I have never had so many trips lined up in the same time frame as I do now. Last weekend, I was in Kisoro and Kabale drinking, dancing, climbing and breaking legs with the Kampala Hashers. This weekend (or possibly next), I am going to be exploring Lake Bunyonyi with a very lovely person, the best travel buddy in the world really. On the 24th and 25th of August, I am going to be in Queen Elizabeth National Park.

Plans are all over my life like back acne.

I am also part of a competition that explores how stories directly affect readers after production. 46 of us submitted stories on the theme of identity and equality to Writivism, 14 of us got mentors, attended workshops and read to young literature lovers in many of Kampala’s schools. It has been an experience with many ups and downs for me, but ultimately, a great one. I would do it again. The shortlist is going to be released on the 3rd of August, and here’s hoping True to Nothing will be on it.

I am writing (haltingly, with a lot of procrastination and inertia in the mix), I am growing things out of the soil, I am growing myself, my mind, I am living as consciously as I can. You guys, life is good.

Forgive me for not posting last Sunday’s Stiletto Point. I was full of pain and self pity. My leg nanti.

See how I have cutiefied my crutch.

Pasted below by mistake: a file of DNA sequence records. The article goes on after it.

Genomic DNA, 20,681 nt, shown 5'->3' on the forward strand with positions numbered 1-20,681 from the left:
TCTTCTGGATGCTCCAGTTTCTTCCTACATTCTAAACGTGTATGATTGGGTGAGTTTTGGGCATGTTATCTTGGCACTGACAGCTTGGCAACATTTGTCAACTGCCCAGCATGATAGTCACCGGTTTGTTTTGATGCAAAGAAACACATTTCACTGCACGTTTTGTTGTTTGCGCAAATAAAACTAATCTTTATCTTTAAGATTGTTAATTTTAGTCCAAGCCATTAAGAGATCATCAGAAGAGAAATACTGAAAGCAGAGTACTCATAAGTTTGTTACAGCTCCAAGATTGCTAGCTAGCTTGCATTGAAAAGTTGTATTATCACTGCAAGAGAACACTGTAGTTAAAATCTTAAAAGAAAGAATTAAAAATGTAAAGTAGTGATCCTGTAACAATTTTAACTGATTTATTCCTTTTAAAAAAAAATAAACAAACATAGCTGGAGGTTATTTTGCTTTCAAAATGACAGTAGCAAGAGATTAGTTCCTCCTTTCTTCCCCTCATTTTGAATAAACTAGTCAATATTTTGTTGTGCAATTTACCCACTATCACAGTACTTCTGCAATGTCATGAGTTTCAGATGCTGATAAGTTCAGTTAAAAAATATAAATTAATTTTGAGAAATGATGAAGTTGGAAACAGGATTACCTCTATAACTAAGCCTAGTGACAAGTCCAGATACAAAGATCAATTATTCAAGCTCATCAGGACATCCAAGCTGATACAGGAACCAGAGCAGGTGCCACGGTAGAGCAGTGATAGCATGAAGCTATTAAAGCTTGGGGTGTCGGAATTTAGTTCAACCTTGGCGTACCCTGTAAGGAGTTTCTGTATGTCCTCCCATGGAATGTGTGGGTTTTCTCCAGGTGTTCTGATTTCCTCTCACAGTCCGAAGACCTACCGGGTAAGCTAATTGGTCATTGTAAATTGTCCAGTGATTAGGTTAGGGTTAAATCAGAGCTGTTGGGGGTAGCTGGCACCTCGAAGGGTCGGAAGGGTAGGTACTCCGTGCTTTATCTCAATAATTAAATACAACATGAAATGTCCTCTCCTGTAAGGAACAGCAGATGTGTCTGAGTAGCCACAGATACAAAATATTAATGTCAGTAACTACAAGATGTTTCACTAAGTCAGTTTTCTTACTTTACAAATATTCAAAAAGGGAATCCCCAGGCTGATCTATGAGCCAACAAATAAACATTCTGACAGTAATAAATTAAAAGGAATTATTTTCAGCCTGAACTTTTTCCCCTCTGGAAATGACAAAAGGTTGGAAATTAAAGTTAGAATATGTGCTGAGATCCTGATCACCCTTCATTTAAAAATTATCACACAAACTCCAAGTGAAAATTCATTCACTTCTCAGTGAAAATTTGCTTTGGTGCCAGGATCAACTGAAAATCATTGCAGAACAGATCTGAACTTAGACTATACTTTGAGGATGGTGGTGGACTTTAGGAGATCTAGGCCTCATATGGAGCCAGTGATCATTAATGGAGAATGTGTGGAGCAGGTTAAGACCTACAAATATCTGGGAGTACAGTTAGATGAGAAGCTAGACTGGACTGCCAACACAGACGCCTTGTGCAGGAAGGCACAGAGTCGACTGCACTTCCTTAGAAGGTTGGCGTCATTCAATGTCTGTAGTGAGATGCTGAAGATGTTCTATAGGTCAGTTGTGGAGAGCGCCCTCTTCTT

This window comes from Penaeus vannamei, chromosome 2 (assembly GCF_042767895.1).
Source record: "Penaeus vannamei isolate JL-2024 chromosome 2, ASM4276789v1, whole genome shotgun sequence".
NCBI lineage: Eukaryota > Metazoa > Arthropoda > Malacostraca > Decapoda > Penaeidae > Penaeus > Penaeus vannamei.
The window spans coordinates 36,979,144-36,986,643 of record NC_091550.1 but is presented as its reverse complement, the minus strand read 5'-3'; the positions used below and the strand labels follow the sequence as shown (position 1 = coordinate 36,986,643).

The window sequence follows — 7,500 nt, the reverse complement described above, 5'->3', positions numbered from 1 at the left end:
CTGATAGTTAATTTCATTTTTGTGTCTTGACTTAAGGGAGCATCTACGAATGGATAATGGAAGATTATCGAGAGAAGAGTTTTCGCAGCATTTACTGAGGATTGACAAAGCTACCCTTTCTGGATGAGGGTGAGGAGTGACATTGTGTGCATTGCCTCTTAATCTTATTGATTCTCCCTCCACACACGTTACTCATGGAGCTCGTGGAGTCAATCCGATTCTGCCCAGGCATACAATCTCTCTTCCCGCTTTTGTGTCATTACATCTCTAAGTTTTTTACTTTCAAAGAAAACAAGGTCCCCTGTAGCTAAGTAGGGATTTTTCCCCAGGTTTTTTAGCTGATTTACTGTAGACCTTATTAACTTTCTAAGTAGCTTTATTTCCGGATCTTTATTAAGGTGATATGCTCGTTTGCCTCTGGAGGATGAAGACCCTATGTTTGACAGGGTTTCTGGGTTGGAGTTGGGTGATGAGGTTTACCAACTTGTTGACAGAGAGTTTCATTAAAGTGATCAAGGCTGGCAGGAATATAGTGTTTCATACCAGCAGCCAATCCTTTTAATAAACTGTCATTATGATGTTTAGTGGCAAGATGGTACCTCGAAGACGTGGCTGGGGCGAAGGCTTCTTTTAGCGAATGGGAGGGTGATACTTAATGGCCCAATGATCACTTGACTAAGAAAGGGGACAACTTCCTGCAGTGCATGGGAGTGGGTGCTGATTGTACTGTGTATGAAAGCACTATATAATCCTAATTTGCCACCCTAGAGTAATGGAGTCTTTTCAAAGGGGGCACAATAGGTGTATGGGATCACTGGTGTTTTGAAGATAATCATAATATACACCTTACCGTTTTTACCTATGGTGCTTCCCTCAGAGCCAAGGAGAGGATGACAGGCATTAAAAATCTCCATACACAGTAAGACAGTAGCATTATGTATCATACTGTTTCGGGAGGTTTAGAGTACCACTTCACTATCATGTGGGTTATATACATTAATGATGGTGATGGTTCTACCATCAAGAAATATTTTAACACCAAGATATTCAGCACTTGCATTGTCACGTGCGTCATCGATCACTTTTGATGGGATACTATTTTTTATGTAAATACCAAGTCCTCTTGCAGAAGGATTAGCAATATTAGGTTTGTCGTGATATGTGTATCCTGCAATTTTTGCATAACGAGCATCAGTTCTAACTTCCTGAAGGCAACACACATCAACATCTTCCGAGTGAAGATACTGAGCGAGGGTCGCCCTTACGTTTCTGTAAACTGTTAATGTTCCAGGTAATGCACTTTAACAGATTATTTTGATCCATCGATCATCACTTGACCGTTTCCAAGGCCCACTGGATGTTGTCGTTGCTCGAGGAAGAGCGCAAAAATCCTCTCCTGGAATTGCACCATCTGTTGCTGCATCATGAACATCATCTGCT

On crutches, but still pretty.

Pretty crutches.

x

Respect My Hunger.

Because food; the eating, growing, cooking, serving and wearing of, is one of my favorite things, I take the service I receive at restaurants very seriously. I feel truly betrayed when a waiter tells me that my order will be steaming in front of my watering mouth in 15 minutes and then 40 minutes later, he or she has not even carried the tomato sauce and cutlery to my table. I become overwhelmed by a  hysteria that, on a good day, will end with my leaving the premises, sobbing quietly into my palms, and on a bad day, have me assuring everybody from the manager to my fellow patrons how they are seeing me for the last time in their lives because I am never coming back! When it comes to food, people have to be truthful and honest. They need to have a sense of honor.

I have met some very interesting waiters and restaurant owners in my time, the most entertaining being a lady who owns a restaurant somewhere in Nakasero. Or is that Kololo? Anyway, it is located close to Fairway Hotel. 

This woman is a real character. It is without a trace of malice that I say she has the demeanor of a tall cockroach. How somebody like that is able to maintain a restaurant that has apparently been popular for years, I don’t know.

Anyway, on the day I encountered this lady, I was in high spirits. It was my graduation day. I had just gained a pretty good degree, considering how many morning classes I had refused to attend while on campus.

Three years down!

Three years down!

My father was strutting and swaggering, as proud as only a father whose first born is graduating can be. My Aunt Cherry was ululating every few seconds. My siblings were radiating awe, and I looked gorgeous. It was a good afternoon and we wanted to crown it with a hearty meal in a restaurant with good African food.

The first thing Madame restaurant said when she spotted us was, “You people who come many many like this! I hope you are going to be able to afford me!” She then turned to my father and said, “You you are bringing so many young girls here this afternoon. I hope you can pay for them all!” I was nearly passing out from the pain of standing around in four inch stilettos and so my focus was on finding a seat, and not this crazy lady’s words. For some reason, dad did not herd us out.